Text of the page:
Mal Lee and Roger Broadie
Recognise that in the school’s evolutionary journey and the quest to normalise the use of the digital you’ll be working towards a situation where the school is technology agnostic: where it doesn’t matter what personal technologies or operating systems those within the school community choose to use.
So long as the chosen technologies can readily access the Net as far as the school is concerned it doesn’t matter which folk choose. While it is likely wise for schools to provide continually updated advice, part of the trusting and empowering of the school community is letting each member make the choice of the desired personal technologies.
Let the user, the learner, the client decide.
We appreciate for many raised and trained during the Microsoft hegemony, who experienced the Apple – Windows ‘conflict’ and who believed that all in the school had not only to use the one operating system but also the same model of computer this will call might sound sacrilegious.
The technical imperative for the school to use the one operating system disappeared at least 5-6 years ago with the emergence of digital ecosystems able to readily accommodate the many different mobile operating systems. One has only to note the ease of providing all manner of smartphones, phablets and tablets instant access to the Net to appreciate why all schools to be technology agnostic as soon as feasible.
The assumption that all students and teachers must use the same hardware and software in the teaching and learning more to do with the
- desire by the school – and its ‘ICT experts’ – to retain unilateral control of all aspects of the teaching, learning and technology resourcing
- focus on the technology and its maintenance rather than on the desired learning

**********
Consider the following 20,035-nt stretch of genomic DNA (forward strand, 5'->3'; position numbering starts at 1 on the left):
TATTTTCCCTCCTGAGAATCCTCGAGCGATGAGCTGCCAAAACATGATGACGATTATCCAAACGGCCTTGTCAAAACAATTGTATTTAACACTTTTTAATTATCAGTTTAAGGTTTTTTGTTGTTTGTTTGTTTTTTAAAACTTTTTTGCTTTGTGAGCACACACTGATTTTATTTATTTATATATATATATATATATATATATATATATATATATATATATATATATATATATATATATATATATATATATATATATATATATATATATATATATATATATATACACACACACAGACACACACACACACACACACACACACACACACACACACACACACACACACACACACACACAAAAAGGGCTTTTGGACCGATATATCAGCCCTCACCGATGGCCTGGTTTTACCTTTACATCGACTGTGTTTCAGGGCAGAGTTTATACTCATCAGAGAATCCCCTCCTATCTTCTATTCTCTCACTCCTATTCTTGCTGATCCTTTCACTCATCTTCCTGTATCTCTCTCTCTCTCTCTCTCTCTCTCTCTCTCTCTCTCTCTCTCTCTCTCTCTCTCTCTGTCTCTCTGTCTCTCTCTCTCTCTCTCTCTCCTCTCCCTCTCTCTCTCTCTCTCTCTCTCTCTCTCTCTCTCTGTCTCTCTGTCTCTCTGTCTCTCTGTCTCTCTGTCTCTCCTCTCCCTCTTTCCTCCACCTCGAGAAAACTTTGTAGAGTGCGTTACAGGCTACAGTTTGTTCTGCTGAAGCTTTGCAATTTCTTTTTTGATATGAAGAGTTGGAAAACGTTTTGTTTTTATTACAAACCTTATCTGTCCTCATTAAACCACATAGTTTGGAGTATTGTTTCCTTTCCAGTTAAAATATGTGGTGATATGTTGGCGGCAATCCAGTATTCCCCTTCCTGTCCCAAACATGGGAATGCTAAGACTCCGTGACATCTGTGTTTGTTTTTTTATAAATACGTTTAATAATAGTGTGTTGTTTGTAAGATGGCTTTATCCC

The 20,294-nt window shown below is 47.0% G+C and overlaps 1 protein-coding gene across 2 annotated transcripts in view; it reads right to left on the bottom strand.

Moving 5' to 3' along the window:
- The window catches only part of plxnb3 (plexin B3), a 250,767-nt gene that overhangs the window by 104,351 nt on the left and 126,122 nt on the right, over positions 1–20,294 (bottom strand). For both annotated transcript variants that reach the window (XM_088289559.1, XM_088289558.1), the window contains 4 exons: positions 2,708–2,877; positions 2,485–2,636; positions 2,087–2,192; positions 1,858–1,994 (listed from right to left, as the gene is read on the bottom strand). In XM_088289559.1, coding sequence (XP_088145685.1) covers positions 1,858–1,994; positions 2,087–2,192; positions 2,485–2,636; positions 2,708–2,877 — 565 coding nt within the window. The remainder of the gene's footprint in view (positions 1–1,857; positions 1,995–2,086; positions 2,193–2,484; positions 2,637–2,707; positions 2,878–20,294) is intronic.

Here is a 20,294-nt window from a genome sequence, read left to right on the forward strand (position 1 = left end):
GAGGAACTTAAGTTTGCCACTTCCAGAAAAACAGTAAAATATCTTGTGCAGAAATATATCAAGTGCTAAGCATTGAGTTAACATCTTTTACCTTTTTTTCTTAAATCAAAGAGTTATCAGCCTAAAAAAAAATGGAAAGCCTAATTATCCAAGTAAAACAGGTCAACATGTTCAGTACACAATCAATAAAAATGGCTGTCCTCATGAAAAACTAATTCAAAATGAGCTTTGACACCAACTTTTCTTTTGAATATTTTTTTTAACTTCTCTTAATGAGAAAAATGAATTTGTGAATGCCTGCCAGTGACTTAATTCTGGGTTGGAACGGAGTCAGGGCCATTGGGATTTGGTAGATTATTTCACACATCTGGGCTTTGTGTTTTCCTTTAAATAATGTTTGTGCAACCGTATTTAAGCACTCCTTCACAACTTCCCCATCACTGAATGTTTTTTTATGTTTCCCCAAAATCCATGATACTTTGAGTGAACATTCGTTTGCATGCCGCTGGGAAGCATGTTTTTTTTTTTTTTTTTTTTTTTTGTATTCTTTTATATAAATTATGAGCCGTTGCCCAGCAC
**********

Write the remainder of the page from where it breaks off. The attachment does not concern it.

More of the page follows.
- belief the young learn best how to use the technology when taught in a highly linear lock step manner, with the teacher in control, with all using the same technology, often with the school being able to monitor every key stroke
- school’s distrust of and lack of respect for its students, parents and indeed most of its teachers
- school’s insular mindset that focuses on that happening within the school walls, to the virtual exclusion of any student usage of the digital in the real world.
As schools mature digitally, genuinely collaborate with their homes, socially network, come increasingly to respect, trust and empower all within the school’s community and create a culture and adopt a mindset where the use of the digital is normalised the control over thinking disappears.
All come to appreciate that what matters is the facility of the technology – or more likely the student’s suite of digital technologies – to perform the desired functions. In authoring an e-book it matters not whether the student uses an Apple, Android, Windows, Tizen or Firefox based system, or a mix thereof to create the final product. While the ‘ICT experts’ will have their preference so too will each client.
That said, one can mount a case for a graduated shift and schools with limited technology staff opting to stay for a time with a common operating system. However even those that have started this way soon open the doors for the students to use the kit they desire.
In embarking on your digital journey your school evolve at pace but so too will the technology and the practises one employs to derive the most from the current technology.
Work as fast as is feasible to shift from the traditional prescribed personal technology model to one that is technology agnostic.